Continue reading

Women Have Persistent Cardiovascular Risk After MI or Stroke

MedicalResearch.com Interview with:
Bob Siegerink PhD
Frits R. Rosendaal MD, PhD
Department of Clinical Epidemiology
Leiden University Medical Center
Leiden, the Netherlands

Medical Research: What is the background for this study? What are the main findings?

Response: The rates of death due to arterial thrombosis have been declining in the past years, which means that there are more patients with a high burden of disease. Arterial thrombosis is a uncommon disease in the young, but the burden of the disease might have a profound impact on their lives. We analyzed data form the RATIO study, in which we followed women with a ischemic stroke and myocardial infarction for up to 20 years. During this time, overall mortality was 2-4 times higher compared to the general population. This increase in risk was mainly driven by deaths from acute vascular events and persisted over the whole course of the follow up.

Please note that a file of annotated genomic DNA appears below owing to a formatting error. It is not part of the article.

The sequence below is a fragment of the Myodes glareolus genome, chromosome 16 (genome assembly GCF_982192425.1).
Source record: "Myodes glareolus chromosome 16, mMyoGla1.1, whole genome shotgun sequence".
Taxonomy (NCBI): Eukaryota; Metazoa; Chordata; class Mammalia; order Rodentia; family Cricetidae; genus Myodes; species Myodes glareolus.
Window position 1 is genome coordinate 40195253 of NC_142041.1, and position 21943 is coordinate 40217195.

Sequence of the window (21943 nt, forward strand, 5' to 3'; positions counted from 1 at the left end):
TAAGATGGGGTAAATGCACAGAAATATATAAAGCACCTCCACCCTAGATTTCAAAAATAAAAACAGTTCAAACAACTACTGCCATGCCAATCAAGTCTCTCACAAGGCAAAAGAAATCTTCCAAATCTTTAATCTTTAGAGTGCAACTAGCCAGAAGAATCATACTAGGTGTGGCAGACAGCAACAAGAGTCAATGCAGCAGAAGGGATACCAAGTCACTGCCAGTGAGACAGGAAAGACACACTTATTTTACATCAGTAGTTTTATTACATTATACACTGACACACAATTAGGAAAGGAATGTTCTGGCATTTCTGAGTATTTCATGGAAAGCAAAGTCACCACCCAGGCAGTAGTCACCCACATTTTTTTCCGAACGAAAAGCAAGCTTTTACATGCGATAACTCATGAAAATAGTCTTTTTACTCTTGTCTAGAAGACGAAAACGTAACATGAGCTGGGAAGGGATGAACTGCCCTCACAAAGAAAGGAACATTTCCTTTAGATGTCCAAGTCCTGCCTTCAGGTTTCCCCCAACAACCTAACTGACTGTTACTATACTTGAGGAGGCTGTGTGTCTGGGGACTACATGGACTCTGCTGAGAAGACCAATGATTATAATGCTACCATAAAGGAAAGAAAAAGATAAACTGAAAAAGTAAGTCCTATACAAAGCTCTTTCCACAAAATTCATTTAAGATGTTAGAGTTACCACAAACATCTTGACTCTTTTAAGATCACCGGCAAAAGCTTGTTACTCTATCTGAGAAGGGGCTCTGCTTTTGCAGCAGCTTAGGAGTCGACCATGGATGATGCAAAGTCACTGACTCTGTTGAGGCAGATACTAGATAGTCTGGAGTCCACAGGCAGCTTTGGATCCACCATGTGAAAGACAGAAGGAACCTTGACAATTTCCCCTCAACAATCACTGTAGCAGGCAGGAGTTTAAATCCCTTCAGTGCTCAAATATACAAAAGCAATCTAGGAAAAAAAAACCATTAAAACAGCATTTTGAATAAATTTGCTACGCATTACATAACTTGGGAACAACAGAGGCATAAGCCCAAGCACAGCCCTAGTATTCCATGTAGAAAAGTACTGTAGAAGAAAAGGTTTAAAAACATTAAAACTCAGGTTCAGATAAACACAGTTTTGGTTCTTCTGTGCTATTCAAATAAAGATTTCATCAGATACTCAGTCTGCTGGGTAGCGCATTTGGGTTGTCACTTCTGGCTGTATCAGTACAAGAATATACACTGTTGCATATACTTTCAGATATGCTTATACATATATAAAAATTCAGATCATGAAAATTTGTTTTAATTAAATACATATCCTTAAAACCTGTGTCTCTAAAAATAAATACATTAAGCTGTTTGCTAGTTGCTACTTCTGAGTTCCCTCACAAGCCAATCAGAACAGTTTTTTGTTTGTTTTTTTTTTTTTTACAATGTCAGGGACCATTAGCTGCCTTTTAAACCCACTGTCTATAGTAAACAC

Continue reading

Divorce Raises Risk of Heart Attack, Especially For Women

Matthew E. Dupre, PhD Associate Professor of Medicine Department of Community and Family Medicine Department of Sociology Duke Clinical Research InstituteMedicalResearch.com Interview with: 
Matthew E. Dupre, PhD
Associate Professor of Medicine
Department of Community and Family Medicine
Department of Sociology
Duke Clinical Research Institute

MedicalResearch: What is the background for this study? What are the main findings?

Dr. Dupre: The negative health consequences of divorce have been known for some time.  However, we showed that lifetime exposure to divorce can have a lasting impact on ones’ cardiovascular health, particularly in women.  Results from our study showed that risks for acute myocardial infarction (AMI) were significantly higher in women who had one divorce, two or more divorces, and among the remarried compared with continuously married women after adjusting for multiple risk factors.  Risks for AMI were elevated only in men with a history of two or more divorces relative to continuously married men. We were especially surprised to find that women who remarried had risks for AMI that were nearly equivalent to that of divorced women.  Men who remarried had no significant risk for acute myocardial infarction.